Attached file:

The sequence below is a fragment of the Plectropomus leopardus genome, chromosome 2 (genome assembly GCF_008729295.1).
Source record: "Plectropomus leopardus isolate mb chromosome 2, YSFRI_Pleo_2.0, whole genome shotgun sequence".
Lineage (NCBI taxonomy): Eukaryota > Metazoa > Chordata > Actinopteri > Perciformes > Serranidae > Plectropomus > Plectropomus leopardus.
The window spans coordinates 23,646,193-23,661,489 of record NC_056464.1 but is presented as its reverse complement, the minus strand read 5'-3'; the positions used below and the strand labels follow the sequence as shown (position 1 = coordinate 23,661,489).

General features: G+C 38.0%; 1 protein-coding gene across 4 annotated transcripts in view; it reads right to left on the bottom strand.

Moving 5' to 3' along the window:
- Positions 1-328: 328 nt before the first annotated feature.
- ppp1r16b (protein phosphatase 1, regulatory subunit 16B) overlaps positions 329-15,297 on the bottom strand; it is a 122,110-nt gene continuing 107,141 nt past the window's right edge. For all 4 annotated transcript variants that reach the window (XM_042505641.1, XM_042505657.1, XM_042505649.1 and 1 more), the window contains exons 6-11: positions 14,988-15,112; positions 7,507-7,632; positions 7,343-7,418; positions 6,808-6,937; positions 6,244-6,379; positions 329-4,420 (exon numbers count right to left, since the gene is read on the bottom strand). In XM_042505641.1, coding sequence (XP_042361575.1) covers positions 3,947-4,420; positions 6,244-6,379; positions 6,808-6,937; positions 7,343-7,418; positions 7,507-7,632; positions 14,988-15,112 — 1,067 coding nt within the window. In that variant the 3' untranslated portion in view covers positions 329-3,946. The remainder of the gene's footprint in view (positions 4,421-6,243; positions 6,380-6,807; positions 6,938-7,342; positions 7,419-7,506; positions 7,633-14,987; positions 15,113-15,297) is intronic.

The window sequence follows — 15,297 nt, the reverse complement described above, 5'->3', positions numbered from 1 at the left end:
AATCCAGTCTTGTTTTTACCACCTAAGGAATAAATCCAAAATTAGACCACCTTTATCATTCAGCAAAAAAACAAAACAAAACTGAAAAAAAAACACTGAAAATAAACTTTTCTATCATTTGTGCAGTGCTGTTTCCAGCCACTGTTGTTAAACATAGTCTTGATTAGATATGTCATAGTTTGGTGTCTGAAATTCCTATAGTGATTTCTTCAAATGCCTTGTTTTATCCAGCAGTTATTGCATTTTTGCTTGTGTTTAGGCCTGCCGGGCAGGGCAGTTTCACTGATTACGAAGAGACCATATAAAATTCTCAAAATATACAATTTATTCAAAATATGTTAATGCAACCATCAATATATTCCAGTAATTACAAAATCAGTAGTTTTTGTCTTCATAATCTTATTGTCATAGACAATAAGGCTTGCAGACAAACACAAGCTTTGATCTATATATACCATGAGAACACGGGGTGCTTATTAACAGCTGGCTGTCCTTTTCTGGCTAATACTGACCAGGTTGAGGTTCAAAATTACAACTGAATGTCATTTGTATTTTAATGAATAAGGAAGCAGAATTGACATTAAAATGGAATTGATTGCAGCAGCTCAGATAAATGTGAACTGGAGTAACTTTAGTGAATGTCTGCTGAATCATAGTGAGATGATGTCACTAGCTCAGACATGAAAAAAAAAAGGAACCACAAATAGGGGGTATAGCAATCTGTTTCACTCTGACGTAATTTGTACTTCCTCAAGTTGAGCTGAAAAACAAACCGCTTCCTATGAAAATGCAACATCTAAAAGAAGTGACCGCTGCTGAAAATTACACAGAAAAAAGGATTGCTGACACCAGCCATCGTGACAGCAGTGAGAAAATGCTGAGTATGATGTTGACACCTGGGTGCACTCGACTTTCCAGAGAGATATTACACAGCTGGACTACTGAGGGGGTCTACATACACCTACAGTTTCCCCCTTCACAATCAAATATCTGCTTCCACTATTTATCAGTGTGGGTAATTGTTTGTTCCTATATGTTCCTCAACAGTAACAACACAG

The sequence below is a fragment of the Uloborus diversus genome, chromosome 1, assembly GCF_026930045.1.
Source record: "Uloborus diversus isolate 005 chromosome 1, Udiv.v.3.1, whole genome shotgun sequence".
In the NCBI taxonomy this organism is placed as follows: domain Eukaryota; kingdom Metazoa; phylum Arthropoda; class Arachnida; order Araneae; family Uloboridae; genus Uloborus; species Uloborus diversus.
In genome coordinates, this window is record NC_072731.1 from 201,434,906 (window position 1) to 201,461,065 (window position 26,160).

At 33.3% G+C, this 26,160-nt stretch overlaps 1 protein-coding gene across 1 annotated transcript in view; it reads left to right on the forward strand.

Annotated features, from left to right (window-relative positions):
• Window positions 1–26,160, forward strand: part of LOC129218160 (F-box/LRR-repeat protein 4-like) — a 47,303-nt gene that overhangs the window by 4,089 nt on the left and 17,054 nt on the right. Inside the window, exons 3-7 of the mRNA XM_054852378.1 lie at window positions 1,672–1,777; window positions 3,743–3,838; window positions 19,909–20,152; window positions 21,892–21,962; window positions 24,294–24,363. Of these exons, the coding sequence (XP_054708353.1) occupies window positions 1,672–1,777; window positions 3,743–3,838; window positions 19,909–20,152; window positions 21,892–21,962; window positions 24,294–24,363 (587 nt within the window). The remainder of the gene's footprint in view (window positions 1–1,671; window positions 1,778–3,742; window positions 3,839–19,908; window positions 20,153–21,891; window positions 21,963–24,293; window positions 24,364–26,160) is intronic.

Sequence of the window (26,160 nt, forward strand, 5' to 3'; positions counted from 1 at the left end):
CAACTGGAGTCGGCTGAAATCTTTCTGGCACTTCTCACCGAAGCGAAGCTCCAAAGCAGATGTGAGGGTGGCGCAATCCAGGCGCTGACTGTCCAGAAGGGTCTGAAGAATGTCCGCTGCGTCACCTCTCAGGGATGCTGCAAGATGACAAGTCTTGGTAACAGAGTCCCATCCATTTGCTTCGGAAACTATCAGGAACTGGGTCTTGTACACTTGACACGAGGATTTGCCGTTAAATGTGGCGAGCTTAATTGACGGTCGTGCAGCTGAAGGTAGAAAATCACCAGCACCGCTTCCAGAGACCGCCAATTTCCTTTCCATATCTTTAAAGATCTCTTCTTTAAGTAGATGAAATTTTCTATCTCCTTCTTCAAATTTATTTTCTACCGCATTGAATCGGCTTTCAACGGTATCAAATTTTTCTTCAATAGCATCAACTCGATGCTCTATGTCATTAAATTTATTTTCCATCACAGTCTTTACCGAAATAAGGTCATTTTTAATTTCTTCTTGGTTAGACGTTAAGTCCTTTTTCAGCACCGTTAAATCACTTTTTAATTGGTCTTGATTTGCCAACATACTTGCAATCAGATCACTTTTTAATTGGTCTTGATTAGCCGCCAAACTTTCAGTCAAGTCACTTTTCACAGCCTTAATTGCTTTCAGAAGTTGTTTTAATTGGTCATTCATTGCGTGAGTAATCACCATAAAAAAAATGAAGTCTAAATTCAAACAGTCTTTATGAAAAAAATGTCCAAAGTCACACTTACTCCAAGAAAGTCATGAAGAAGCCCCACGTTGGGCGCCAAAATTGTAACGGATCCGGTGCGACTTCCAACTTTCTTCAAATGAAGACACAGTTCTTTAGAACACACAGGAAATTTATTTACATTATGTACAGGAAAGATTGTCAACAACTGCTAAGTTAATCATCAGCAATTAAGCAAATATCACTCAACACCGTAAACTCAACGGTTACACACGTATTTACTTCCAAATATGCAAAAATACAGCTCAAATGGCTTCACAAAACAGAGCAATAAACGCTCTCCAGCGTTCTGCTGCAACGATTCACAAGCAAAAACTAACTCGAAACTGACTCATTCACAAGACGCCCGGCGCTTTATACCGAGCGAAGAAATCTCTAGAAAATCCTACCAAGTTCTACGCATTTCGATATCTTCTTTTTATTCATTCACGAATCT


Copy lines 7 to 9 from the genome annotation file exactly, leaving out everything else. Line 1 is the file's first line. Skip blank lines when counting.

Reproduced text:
- Positions 1-328: 328 nt before the first annotated feature.
- ppp1r16b (protein phosphatase 1, regulatory subunit 16B) overlaps positions 329-15,297 on the bottom strand; it is a 122,110-nt gene continuing 107,141 nt past the window's right edge. For all 4 annotated transcript variants that reach the window (XM_042505641.1, XM_042505657.1, XM_042505649.1 and 1 more), the window contains exons 6-11: positions 14,988-15,112; positions 7,507-7,632; positions 7,343-7,418; positions 6,808-6,937; positions 6,244-6,379; positions 329-4,420 (exon numbers count right to left, since the gene is read on the bottom strand). In XM_042505641.1, coding sequence (XP_042361575.1) covers positions 3,947-4,420; positions 6,244-6,379; positions 6,808-6,937; positions 7,343-7,418; positions 7,507-7,632; positions 14,988-15,112 — 1,067 coding nt within the window. In that variant the 3' untranslated portion in view covers positions 329-3,946. The remainder of the gene's footprint in view (positions 4,421-6,243; positions 6,380-6,807; positions 6,938-7,342; positions 7,419-7,506; positions 7,633-14,987; positions 15,113-15,297) is intronic.

The window sequence follows — 15,297 nt, the reverse complement described above, 5'->3', positions numbered from 1 at the left end: